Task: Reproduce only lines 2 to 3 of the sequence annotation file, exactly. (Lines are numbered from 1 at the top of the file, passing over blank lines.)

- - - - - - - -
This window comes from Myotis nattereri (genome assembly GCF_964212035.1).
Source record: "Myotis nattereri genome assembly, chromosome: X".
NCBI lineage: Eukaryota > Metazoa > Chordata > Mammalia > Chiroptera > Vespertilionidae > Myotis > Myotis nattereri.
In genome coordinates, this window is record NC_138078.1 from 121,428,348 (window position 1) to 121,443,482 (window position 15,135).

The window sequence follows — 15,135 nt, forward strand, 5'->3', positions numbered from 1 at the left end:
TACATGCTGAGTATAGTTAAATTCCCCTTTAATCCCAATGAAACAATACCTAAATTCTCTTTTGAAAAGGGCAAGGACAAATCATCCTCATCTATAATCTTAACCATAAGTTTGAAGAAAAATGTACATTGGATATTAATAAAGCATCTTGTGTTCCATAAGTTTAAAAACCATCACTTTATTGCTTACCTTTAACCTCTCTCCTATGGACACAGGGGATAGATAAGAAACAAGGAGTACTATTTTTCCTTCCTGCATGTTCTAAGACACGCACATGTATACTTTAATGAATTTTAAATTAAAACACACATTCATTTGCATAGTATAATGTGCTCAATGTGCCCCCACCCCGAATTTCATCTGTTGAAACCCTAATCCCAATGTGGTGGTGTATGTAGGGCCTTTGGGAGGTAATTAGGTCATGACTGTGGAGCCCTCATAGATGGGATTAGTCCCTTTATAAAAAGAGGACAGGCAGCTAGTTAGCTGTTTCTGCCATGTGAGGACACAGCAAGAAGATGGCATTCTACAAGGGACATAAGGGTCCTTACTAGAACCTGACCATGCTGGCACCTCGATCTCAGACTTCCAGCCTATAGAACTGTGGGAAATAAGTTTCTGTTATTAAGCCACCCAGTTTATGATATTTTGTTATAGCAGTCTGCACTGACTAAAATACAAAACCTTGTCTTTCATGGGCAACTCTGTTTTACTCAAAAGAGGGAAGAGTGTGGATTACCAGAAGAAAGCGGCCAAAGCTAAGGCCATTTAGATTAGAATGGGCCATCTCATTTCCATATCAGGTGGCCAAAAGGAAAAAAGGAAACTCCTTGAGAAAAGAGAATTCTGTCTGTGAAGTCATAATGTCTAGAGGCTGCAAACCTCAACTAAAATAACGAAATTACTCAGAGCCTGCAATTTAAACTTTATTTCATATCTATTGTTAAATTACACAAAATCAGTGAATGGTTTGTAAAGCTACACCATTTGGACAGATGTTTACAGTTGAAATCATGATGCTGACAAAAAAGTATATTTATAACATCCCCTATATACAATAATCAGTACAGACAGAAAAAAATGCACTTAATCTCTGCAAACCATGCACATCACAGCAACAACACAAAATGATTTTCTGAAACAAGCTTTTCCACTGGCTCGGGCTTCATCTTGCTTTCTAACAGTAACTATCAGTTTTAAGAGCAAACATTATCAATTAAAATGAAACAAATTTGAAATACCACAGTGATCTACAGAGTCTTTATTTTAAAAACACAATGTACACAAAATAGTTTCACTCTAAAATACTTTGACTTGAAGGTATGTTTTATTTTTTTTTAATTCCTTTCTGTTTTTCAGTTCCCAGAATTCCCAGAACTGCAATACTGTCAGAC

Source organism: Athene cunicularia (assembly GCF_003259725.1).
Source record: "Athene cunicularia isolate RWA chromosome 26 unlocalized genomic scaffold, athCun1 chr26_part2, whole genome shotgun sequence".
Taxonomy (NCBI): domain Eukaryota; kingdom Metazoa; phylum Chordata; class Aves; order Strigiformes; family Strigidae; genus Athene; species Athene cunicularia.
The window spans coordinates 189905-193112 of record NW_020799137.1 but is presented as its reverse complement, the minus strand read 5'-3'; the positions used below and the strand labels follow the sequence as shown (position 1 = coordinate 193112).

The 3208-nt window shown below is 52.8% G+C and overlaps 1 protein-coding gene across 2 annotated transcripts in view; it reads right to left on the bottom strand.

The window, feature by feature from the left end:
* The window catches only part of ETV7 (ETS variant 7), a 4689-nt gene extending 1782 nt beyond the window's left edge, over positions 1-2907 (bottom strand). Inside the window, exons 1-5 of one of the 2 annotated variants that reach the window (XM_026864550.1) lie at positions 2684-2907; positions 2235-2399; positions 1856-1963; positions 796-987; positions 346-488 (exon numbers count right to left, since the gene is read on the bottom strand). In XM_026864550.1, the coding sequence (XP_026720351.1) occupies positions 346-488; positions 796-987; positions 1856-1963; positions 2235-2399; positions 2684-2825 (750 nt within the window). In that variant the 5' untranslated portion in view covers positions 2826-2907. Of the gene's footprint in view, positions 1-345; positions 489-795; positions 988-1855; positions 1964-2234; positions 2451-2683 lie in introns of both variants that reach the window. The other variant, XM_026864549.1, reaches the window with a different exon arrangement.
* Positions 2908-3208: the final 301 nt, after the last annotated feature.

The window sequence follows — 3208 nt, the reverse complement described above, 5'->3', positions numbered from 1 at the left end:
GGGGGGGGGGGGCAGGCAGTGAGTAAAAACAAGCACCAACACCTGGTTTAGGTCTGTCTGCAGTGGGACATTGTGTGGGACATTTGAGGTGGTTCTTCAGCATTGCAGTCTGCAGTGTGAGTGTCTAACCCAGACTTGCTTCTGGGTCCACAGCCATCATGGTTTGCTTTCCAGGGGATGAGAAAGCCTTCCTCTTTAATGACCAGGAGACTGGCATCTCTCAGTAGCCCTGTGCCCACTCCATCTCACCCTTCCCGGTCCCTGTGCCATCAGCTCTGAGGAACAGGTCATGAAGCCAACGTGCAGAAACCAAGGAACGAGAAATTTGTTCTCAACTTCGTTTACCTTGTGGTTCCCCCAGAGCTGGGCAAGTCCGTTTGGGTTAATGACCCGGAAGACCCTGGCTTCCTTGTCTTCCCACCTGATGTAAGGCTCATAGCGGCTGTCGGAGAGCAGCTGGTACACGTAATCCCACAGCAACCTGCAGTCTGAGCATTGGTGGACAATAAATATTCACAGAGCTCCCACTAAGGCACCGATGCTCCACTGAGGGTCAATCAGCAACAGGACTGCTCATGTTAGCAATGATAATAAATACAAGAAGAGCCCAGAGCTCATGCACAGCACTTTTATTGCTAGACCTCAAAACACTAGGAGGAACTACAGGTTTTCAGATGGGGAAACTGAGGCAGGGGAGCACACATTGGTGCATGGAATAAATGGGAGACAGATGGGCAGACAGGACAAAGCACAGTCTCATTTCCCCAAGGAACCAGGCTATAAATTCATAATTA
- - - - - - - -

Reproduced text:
Source record: "Myotis nattereri genome assembly, chromosome: X".
NCBI lineage: Eukaryota > Metazoa > Chordata > Mammalia > Chiroptera > Vespertilionidae > Myotis > Myotis nattereri.